THEY SAY there are two sides to every story and true enough, it look’s like there are some different plot lines developing in the fast-evolving world of “push notifications”.

Now, as illustrious a journal as the Harvard Business Review recently issued a blog-post entitled “Don’t Let Mobile Apps Get Pushy” by Richard Ting — which has created a foment of response and extended the debate for those pioneering the PUSH industry.

Richard Ting’s key recommendations are the following; and yet, whilst some observers thought he’d lost the plot – who’s to argue with the common sense contained herein?

“Use push notifications only when necessary and make sure the content in your push notification is relevant and personalized. Create a push strategy the same way you would create an email strategy. Push notifications should not equal SPAM.”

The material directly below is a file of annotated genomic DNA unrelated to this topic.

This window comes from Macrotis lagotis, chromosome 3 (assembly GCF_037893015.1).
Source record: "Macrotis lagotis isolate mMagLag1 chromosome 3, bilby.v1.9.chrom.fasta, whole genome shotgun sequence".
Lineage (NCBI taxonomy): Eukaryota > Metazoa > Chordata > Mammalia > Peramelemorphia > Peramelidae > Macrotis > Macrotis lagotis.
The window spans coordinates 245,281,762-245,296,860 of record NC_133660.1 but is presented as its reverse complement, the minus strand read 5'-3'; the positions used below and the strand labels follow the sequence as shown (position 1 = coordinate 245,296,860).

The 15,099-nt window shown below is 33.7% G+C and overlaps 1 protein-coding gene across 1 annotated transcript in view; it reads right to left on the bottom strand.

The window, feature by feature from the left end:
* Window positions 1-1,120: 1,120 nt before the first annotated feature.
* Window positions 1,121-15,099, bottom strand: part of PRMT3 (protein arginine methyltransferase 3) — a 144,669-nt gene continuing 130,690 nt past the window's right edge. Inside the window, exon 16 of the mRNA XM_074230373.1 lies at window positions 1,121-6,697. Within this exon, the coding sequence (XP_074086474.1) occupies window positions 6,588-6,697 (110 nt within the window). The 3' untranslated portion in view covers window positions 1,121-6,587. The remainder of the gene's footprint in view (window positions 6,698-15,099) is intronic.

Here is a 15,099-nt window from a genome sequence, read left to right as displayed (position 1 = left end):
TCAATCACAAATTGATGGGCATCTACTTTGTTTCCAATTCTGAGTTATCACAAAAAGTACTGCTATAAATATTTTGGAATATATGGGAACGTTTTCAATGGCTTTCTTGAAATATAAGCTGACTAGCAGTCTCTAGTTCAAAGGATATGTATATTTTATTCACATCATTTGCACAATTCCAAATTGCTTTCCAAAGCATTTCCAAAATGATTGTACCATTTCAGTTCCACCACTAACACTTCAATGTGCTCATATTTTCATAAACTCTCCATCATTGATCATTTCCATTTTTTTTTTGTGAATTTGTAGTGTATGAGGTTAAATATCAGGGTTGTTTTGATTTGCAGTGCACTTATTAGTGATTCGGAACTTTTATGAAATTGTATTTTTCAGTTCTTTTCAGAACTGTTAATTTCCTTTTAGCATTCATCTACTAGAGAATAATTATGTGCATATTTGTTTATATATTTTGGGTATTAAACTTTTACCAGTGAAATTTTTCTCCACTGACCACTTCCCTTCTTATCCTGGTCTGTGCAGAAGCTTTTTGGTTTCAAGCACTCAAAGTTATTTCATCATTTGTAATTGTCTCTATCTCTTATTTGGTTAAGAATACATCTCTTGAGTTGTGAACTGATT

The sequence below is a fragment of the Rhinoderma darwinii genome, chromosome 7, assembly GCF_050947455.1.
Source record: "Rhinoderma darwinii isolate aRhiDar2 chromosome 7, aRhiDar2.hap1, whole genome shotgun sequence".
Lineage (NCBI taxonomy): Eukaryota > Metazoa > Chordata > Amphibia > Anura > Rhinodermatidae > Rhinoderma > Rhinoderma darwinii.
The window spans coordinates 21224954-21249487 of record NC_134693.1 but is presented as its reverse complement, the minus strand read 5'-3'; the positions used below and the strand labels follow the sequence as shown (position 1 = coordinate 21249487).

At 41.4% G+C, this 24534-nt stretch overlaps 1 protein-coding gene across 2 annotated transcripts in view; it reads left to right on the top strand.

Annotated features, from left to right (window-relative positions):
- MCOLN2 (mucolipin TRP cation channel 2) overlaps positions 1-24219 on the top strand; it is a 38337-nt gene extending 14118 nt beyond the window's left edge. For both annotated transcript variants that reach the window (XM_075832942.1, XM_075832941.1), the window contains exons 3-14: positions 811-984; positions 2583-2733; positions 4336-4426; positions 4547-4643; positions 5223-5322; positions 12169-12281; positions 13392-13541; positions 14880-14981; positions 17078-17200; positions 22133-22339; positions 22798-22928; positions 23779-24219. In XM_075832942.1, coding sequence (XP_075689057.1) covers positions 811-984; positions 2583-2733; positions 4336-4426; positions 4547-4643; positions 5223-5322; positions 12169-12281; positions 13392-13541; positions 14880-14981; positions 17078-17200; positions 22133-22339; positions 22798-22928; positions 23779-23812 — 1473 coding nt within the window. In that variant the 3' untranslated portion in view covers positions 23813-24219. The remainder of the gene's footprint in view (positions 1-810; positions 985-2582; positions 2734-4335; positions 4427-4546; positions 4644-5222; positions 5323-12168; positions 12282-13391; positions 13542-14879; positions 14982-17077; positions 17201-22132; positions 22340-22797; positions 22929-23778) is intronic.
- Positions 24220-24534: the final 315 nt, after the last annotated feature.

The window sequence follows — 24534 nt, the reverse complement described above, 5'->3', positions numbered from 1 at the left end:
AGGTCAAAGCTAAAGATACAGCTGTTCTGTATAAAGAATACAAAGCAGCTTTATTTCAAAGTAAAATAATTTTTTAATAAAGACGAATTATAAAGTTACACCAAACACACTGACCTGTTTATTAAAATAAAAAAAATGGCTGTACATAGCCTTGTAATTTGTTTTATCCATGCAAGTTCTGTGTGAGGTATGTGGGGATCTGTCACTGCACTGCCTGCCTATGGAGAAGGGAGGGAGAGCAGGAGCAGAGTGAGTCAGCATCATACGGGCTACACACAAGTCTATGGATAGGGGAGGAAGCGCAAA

Now in many ways ‘spam’ is an overused and misunderstood word, but it’s one that inevitably and immediately got hitched to the various retweets promoting the article, ergo HBR says: “Push becomes Spam”. However, if you use Minimob then supporting the communication relationship is easy enough; set your schedules wisely, manage your lists carefully and double-check your disbarring parameters in order to keep your communication both fresh and wanted.

The other HBR guidance; namely, “Deliver the notification at the right time to the right audience in the right context. Segment. Push content to specific groups based on their individual profiles and behaviors. Push notifications should be geo-targeted, audience targeted, and time-sensitive” goes without saying.

All of these features and benefits are built in to a platform like Minimob for good reason. Publishers are able to employ contextual personalization at all times – and never write push notifications that don’t follow the ‘best practice’ script.